US Navy eyes robotic sub-hunters

A Chinese Navy nuclear-powered submarine sails during an international fleet review to celebrate the 60th anniversary of the founding of People's Liberation Army Navy. (Guang Niu, AP, File)
A Chinese Navy nuclear-powered submarine sails during an international fleet review to celebrate the 60th anniversary of the founding of People's Liberation Army Navy. (Guang Niu, AP, File)

Washington - The robotic revolution that transformed warfare in the skies will soon extend to the deep sea, with underwater spy "satellites", drone-launching pods on the ocean floor and unmanned ships hunting submarines.

Officials at the US military's research agency outlined new programmes this week that include a number of potentially groundbreaking technologies that could alter the way naval battles are fought, in the same way that robotic aircraft have altered warfare on land and in the air.

One proposed system envisages robot pods on the ocean floor that would be activated when needed.

The pods could launch surveillance drones in the air or at sea or provide a communications link when American forces are facing electronic jamming, said Jared Adams, spokesperson for Defence Advanced Research Projects Agency (Darpa).

"The motivation is to enable timely deployment of unmanned distributed systems to distant locations by pre-deploying the assets years in advance and then triggering their release for rapid effects at future times of our choosing," Adams said.

Technological challenges

The programme has been dubbed "Upward Falling Payloads", or UPF. And officials said the robot pods floating to the water's surface to release various payloads could perform some roles now carried out by submarines, which are much more expensive to operate.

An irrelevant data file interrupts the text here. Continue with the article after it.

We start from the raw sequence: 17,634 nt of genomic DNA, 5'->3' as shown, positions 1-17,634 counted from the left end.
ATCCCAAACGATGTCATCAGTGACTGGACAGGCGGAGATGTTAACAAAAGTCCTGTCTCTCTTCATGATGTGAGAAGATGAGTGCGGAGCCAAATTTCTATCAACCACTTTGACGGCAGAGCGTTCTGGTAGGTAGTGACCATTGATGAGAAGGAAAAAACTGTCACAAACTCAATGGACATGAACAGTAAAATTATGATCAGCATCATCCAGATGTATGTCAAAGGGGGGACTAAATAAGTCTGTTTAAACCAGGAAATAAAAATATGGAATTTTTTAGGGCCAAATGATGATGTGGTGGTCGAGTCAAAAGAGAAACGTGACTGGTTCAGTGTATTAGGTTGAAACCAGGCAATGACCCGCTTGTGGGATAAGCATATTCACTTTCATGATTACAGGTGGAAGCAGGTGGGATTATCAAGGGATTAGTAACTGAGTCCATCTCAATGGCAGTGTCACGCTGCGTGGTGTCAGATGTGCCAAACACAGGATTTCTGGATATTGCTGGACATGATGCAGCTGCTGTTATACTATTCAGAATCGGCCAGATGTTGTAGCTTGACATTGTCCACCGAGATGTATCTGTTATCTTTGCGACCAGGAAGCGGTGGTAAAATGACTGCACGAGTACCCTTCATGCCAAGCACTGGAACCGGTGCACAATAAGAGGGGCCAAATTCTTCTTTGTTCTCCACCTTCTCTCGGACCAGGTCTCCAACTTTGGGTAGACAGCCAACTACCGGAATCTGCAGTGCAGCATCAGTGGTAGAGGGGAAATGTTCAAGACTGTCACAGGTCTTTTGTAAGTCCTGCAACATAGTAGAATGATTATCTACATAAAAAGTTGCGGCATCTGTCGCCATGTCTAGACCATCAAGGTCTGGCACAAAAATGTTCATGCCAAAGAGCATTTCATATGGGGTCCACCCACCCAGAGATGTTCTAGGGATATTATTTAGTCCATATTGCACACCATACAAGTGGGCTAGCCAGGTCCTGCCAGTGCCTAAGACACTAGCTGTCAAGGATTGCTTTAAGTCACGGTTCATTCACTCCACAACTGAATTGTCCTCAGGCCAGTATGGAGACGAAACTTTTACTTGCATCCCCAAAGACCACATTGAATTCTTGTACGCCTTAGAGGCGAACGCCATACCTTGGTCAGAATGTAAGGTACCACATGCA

With America's technological edge shrinking, researchers are looking at how to create and build new weapons quickly, instead of the drawn-out process that usually prevails at the Pentagon.

Darpa deputy director Steven Walker said the agency is "rethinking how we develop new military systems" to be more agile and "cost-effective".

"Some of our systems today are extremely capable, the most capable in the world, but they are very complex, they are costly. They take a long time to develop and field," he said.

The UPF programme of undersea pods poses serious technological challenges, including how to trigger the launchers, how to make them rise to the surface and how to secure a power supply deep under the ocean for more than a year at a time, Walker said.

Darpa, known for breakthrough experiments over the years that helped create the internet, stealth aircraft, drones, "smart" bombs and micro-technologies, is also keen on some other maritime research.

One programme envisages spying "eyes" on the ocean floor, including mobile and fixed systems, that would act as satellites or "sub-ulites", allowing the US military to spot other countries' submarines.

Researchers with the Distributed Agile Submarine Hunting (Dash) expect the "sub-ulites" would have "a detection envelope that's pretty broad", Walker said.

Darpa's scientists also are working on passive sonars deep undersea that would listen out for the "acoustic signatures" of submarines.

Another maritime programme at Darpa is moving closer to reality, potentially revolutionising submarine warfare.

The project would deploy unmanned vessels on the ocean's surface to track enemy submarines, a "ghost ship" that could free up naval warships for other tasks.

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